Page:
Wednesday, May 8, 2024

For the love of art (therapy): UTSA graduate Grace Johnson dreams big for new programs

For the love of art (therapy): UTSA graduate Grace Johnson dreams big for new programs

MAY 8, 2024 — Double major Grace Johnson will cross the stage this month — twice. She will cross once as a student in the UTSA College for Health Community and Policy for her degree in psychology, and again for her degree in art from the UTSA College of Liberal and Fine Arts.

Johnson, who is also an Honors College graduate, pursued this unusual combination of majors to further her ambition to become an art therapist.

“Art therapy is a proven, research-backed science, but there are no academic programs for it in Texas. My goal one day is to change that,” said Johnson, who will enroll in Syracuse University’s Master of Science in Art Therapy program in New York this fall.

For Johnson, art therapy is personal. Like many others, she struggled during the pandemic and had a hard time academically in high school. She found painting to be a way to cope and work through those issues.

“It would be amazing if I could come back, maybe with a doctorate or research credentials, and start the first art therapy program.”

Johnson graduated high school in 2020 with big plans to move away from her tiny town of Sealy, Texas, to study music. The pandemic, which prompted all universities to transition to hybrid learning for several years, threw a wrench into those plans. Instead, she enrolled in a junior college, thanks to a scholarship, and studied music.

“I was raised by a single mom and maybe because of that, I always put 101% into everything I do,” Johnson said. “But soon it became clear that this was not the right path for me.”

Encouraged by her junior college professors and her mother, Johnson decided to transfer to UTSA. She changed her major from music to psychology — the new program offering an area of study wide enough to encompass art therapy, but scientific enough to learn the methodology behind it.

UTSA also offered Johnson the opportunity to get her degree from an established institution and to be close to home.

“A lot of my extended family lives in San Antonio,” she said. “Being away from home for the first time, I wanted to be near family.”

During her time at UTSA, Johnson served as a mentor for the First Generation and Transfer Student Programs, as a researcher in the Trauma and Health Research in Veterans' Experiences (THRIVE) lab and as president of the Student Psychology Association at UTSA. 

Always an ambitious person, Johnson knew she wanted to get involved in as many groups and clubs as possible. However, she approached research with trepidation.

“Math has never been a strong suit of mine, and I had no idea what research entailed,” she said. “But I found the THRIVE lab, and it’s been so wonderful to be involved with all of this research.”

Researchers in the THRIVE lab study trauma psychology, particularly in the context of veteran support. Johnson found this research particularly helpful for her future plans. That experience also prompted Johnson to present at various research conferences.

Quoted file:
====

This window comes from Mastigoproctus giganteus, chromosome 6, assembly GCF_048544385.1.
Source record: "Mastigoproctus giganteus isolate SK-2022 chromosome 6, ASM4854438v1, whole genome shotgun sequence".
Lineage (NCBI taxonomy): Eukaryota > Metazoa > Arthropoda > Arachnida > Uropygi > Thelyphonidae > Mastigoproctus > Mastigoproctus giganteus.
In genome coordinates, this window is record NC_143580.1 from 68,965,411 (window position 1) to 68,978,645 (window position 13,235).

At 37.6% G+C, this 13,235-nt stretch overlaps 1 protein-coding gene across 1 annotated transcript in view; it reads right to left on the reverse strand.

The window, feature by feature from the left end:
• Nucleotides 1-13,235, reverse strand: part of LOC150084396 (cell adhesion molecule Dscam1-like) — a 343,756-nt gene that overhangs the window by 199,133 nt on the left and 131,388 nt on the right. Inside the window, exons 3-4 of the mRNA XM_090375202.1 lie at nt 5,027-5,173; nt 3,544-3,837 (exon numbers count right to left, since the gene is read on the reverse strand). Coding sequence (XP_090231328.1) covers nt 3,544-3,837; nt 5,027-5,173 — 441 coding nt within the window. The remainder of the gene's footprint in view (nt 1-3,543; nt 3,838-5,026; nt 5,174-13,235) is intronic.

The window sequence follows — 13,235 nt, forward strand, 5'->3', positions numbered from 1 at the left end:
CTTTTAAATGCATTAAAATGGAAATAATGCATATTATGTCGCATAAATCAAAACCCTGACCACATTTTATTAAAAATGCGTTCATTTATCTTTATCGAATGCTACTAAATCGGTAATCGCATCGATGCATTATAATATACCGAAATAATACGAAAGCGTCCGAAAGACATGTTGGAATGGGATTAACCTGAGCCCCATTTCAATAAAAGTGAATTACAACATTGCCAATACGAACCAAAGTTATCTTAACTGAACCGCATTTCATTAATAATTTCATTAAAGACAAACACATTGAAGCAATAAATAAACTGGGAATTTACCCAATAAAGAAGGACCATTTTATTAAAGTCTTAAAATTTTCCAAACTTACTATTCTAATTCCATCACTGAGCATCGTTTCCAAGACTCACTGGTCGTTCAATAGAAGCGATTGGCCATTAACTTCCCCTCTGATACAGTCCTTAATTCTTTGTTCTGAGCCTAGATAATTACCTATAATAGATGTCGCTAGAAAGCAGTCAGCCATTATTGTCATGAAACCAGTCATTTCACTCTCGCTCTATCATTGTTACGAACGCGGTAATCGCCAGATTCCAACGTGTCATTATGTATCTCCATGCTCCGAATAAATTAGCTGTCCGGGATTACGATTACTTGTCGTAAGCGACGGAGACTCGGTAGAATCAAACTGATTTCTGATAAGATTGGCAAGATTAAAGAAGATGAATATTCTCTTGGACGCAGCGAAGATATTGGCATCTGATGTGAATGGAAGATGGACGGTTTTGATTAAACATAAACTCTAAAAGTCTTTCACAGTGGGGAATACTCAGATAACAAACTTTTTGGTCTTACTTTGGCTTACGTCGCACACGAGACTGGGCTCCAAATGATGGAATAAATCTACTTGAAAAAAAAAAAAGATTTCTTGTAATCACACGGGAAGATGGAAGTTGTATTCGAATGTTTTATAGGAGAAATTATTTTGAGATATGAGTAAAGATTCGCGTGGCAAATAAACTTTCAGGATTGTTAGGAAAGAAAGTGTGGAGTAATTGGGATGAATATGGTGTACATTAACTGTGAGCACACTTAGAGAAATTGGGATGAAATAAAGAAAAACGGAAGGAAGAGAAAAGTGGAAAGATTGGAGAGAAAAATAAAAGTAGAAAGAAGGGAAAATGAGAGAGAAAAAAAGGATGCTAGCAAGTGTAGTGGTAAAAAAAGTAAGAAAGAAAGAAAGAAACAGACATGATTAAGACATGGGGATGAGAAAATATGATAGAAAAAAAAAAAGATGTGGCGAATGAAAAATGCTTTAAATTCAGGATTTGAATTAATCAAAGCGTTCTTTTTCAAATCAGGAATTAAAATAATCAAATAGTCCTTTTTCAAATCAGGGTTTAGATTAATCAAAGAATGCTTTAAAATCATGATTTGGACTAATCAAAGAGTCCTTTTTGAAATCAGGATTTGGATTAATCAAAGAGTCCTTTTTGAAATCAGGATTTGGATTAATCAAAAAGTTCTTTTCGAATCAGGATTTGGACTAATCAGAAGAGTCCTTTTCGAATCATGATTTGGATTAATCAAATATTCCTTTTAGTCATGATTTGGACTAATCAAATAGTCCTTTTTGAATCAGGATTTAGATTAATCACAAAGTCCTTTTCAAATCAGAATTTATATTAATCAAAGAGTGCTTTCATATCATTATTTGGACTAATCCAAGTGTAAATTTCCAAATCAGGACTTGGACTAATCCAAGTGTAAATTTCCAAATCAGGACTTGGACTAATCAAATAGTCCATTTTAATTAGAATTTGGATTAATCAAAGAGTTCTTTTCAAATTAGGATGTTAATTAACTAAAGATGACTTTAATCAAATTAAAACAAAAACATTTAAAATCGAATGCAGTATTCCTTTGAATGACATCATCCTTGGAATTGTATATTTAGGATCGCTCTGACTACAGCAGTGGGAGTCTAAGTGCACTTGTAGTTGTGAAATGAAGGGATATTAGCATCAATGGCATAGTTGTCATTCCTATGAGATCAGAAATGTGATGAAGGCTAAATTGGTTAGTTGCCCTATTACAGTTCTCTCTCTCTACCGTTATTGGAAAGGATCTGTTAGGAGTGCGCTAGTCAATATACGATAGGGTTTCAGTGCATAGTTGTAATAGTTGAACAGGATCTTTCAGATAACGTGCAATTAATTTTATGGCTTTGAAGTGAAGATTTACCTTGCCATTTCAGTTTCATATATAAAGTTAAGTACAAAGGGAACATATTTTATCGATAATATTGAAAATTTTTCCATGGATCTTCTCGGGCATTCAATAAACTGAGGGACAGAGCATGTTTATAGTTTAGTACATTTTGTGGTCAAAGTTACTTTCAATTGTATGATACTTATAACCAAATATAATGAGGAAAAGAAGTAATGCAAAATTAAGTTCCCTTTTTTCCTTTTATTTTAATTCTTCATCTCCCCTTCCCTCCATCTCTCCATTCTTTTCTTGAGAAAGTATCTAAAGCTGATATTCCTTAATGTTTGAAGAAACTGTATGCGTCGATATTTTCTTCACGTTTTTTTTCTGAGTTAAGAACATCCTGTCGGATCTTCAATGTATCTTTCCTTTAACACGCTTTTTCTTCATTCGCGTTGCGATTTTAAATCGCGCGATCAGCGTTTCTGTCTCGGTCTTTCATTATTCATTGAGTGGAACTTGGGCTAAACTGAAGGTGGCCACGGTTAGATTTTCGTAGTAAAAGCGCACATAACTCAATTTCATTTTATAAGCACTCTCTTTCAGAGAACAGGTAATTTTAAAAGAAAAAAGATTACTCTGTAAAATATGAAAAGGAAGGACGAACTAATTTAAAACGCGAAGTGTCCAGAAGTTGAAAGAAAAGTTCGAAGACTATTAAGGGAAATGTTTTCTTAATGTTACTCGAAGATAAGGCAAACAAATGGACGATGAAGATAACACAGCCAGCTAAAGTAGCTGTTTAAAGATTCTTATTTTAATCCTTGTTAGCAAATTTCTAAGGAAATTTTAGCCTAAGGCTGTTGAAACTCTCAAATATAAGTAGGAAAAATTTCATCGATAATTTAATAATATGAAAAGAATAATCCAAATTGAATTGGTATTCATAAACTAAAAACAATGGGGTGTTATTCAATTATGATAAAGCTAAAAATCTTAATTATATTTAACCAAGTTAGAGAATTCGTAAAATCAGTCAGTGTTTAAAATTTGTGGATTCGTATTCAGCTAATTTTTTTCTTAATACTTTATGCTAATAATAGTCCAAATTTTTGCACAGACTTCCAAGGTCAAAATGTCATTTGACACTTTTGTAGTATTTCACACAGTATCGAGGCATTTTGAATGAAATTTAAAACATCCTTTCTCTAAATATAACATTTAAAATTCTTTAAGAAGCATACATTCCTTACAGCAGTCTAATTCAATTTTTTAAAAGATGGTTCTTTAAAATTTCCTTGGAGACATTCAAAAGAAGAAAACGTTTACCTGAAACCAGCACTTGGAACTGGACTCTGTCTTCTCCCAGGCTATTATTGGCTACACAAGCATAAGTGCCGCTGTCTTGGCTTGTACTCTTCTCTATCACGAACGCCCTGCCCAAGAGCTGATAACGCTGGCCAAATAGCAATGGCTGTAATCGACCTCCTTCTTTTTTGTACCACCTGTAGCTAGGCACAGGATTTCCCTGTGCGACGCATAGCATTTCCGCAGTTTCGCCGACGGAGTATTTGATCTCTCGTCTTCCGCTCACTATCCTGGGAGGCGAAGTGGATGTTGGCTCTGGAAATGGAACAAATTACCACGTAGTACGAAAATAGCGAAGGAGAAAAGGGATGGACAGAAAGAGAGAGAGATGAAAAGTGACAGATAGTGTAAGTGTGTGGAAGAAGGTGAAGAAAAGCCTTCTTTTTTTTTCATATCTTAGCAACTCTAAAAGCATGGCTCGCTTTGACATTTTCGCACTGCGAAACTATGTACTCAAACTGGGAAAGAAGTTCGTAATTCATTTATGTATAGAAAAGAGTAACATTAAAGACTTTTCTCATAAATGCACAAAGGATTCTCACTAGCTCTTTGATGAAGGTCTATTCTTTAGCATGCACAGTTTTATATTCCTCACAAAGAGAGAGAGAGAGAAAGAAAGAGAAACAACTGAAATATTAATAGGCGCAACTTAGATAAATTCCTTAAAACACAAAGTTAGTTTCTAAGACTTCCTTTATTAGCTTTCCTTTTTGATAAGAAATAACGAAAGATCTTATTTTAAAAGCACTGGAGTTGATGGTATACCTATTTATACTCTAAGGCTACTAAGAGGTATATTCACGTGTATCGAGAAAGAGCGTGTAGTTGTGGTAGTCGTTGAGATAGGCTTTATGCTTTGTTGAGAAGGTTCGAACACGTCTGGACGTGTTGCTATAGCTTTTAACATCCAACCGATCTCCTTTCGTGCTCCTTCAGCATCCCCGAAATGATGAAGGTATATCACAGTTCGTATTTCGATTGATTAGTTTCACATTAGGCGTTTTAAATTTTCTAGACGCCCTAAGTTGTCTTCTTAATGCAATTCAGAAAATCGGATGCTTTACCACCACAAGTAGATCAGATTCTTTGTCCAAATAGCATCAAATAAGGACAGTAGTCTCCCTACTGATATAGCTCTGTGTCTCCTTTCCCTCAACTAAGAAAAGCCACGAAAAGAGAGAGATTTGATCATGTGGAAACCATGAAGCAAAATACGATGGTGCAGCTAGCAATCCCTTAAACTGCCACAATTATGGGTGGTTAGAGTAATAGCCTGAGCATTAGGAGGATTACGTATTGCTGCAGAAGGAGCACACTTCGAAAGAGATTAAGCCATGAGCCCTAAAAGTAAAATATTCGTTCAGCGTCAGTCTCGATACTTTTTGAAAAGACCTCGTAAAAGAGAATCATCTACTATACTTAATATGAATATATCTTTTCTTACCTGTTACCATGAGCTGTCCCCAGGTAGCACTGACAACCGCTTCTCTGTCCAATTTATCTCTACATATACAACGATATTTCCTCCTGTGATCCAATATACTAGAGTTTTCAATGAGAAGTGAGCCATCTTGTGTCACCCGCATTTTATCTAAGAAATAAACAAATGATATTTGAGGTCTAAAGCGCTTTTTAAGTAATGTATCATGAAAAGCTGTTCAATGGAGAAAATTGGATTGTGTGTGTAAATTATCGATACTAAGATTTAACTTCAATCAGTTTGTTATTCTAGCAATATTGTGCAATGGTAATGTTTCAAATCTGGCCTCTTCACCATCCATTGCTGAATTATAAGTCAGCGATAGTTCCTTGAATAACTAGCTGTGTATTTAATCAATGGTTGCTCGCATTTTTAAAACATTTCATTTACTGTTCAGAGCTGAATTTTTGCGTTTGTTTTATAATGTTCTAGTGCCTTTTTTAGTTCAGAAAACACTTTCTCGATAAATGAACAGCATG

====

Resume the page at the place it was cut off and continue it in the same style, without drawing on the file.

“I’m proud of Grace,” said Sandra Morissette, lab director and chair of the UTSA Department of Psychology. “She contributed to the THRIVE lab and gained critical research experience to successfully compete for admission into a top graduate school that will help her focus on both art and psychology.”

What has been most near and dear to Johnson’s heart is her work with the first-generation and transfer student programs. Forty five percent of undergraduate students at UTSA are first-generation college students and 40% are transfer students.

The programs, however, are a resource that Johnson feels are both underutilized and overlooked.

“I wouldn’t have been able to adjust to college without this resource, and I wish more students knew about it,” she said. “The office can help students navigate through college, but it also offers on-campus employment, which is huge for students like me that needed to stay on campus to work.”

Through all these activities, Johnson also managed to put together her first exhibition in April. Comprised of 26 pieces, 13 in the Student Union and 13 in the art building, her pieces were all mental-health themed. At the opening, attendees received informational pamphlets on the importance of art therapy and how to become an art therapist.

She selected art therapist Sarah Peters to serve as juror of the show. The two met years ago when Peters served as a guest speaker for the Student Psychology Association.

The full-circle moment was a meaningful way to cap off her career at UTSA, Johnson said.

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In the coming years, Johnson plans to complete her master’s program, to earn her licenses and certifications, to start a career in New York and to return to Texas once she’s established.

“I really don’t want to leave my home to practice my chosen career,” she said. “It would be amazing if I could come back, maybe with a doctorate or research credentials, and start the first art therapy program.”

And her top destination for that innovative degree program?

“I would love to return to UTSA one day and see an art therapy program for students implemented,” she said. “In the meantime, I’m ready to gain as much knowledge as I can so I can help people and make a difference.”

Amanda Cerreto

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of The University of Texas at San Antonio.

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